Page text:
Sens. Rob Portman (R-Ohio) and Richard J. Durbin (D-Ill.), co-chairs of the Senate Ukraine Caucus, today led a bipartisan group of 27 senators to call on President-elect Donald Trump to continue America’s tradition of support for the people of Ukraine in the face of Russian aggression. In a letter, they told Trump:

Almost three years after Russia’s illegal annexation of Crimea and military aggression in eastern Ukraine, daily ceasefire violations along the line of contact make a mockery of the Minsk Agreement and demonstrate that this conflict in the heart of Europe is far from over. Russia has yet to withdraw its heavy weapons and continues its sabotage and subversion efforts. It has not halted its disinformation war against Ukraine and the West, nor stopped its economic and political pressure aimed at undermining the Ukrainian government. According to conservative estimates from the United Nations, approximately 10,000 people have been killed, over 20,000 wounded, and more than two million internally displaced since the conflict began. And, unfortunately, the Organization for Security and Co-operation in Europe (OSCE) observers still do not have full, unimpeded access to the Ukrainian-Russian border while Russia continues to supply weapons, equipment, and personnel to the separatists.

One does wonder if Trump has been presented with these basic facts, or if, like with Russian hacking, Trump chooses not to believe reality. Dubbing Russia’s actions “a military land-grab in Ukraine that is unprecedented in modern European history,” these senators advise:

These actions in Crimea and other areas of eastern Ukraine dangerously upend well-established diplomatic, legal, and security norms that the United States and its NATO allies painstakingly built over decades — a historically bipartisan global security framework that has greatly served US security and economic interests. We believe it is in our vital national security interest to uphold these norms and values, and prevent America’s commitment to its allies and ideals from being called into question.
In light of Russia’s continued aggression and repeated refusal to respect Ukraine’s territorial integrity and sovereign right to choose its own destiny, we also renew our call for the United States to increase political, economic, and military support for Ukraine. This includes defensive lethal assistance as part of a broader effort to help Ukrainians better defend themselves, deter future aggression, and implement key structural reforms. Similarly, we believe that Russia’s illegal annexation of Crimea should never be accepted, nor should we lift sanctions imposed on Russia for its behavior in eastern Ukraine until key provisions of the Minsk Agreement are met. Accordingly, US leadership on maintaining such transatlantic sanctions should remain a priority.

The letter is revealing on multiple fronts.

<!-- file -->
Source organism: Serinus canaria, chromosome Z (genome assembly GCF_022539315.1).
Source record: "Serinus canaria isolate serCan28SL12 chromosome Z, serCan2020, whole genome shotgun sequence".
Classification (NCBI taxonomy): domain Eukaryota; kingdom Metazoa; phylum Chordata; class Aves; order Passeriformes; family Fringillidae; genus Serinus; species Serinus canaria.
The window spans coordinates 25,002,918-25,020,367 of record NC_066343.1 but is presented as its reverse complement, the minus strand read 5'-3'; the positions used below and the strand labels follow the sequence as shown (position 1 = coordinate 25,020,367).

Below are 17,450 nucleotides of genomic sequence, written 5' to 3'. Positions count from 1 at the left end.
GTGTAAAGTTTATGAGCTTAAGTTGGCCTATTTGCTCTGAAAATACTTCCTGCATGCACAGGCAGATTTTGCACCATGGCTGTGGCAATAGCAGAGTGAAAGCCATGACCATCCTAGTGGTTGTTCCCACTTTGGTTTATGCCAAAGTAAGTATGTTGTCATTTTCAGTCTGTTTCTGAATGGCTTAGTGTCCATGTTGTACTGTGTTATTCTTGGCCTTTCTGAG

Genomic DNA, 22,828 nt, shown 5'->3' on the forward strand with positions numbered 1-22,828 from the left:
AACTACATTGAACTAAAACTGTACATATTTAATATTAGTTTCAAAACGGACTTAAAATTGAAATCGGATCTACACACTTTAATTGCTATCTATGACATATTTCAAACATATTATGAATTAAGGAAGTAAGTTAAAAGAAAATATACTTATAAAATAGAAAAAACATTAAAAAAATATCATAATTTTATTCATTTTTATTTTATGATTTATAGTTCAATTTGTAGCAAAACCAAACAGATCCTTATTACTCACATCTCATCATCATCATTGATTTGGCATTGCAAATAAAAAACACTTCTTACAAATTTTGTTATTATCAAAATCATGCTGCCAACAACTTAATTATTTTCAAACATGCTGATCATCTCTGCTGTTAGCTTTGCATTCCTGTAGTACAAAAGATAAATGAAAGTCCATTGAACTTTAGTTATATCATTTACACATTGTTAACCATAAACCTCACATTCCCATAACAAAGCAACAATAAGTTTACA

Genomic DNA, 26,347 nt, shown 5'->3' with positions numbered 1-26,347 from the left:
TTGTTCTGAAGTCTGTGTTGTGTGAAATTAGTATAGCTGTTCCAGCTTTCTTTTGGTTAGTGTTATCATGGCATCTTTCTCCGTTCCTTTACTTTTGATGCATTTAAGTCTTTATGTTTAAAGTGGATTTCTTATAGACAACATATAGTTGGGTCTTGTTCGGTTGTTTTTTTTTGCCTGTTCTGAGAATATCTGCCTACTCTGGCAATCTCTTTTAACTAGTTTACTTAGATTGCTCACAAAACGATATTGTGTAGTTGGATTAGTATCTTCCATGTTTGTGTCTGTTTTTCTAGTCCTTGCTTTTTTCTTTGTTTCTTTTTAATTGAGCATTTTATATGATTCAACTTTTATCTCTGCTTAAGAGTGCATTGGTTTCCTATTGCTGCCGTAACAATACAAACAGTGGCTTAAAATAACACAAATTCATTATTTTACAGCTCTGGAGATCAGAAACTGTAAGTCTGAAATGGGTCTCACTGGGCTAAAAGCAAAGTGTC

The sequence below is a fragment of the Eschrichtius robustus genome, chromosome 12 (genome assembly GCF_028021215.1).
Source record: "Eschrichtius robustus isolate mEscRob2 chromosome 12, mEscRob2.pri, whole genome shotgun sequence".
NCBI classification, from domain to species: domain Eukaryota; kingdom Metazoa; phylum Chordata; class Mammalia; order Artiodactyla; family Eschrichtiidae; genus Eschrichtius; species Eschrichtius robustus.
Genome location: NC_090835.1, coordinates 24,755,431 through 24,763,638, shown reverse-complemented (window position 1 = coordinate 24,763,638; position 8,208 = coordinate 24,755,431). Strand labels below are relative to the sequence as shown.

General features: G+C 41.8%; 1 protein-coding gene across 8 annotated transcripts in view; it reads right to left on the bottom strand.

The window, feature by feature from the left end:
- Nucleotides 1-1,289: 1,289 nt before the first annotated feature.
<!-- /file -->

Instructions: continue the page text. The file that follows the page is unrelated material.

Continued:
First, with President Obama leaving, Democrats are now much more willing to engage in vocal criticism of policies that seem only to have encouraged Russian President Vladimir Putin’s aggression. Bipartisanship is all to the good here, and signals a level of seriousness about congressional oversight and funding to the incoming administration. As Trump flounders around looking for a secretary of state, the letter provides ammunition, if you will, to Russia hawks who may need to push back on Russia sycophants such as retired Lt. Gen. Michael T. Flynn, the incoming national security adviser.

Second, while Republicans on the Hill have refused to push back on the domestic agenda or on Trump’s glaring conflicts of interest, foreign policy (be it on setting off a tariff war or cozying up to Putin) seems to be a different matter. Credit goes to Republican lawmakers such as Portman and Sen. Lindsey O. Graham (R-S.C.) who do not seem willing to trim their sails to stay in Trump’s good graces.

Finally, the language of the letter — its bluntness and clarity — contrasts with the outgoing administration’s effort to deflect and reduce ire toward Russia, which often sounded like it was providing PR help to Russia. The administration, for example, took no significant action when it was determined that a civilian airliner was shot down by Russian-backed forces with a surface-to-air missile delivered from Russia. Because both Putin and Trump eagerly misstate or ignore realities that do not fit their agenda, clarity from Congress is all the more important. If Trump wants to defend a “military land-grab in Ukraine,” let him; but let’s not let him get away with ignoring or excusing Russia’s violation of a neighbor’s sovereignty.

As we have said, autocratic leaders must obscure the truth and make facts fungible so as to escape scrutiny for their actions. If Congress can prevent Putin and his admirer Trump from such obfuscation, it would provide a great service to Western democracies.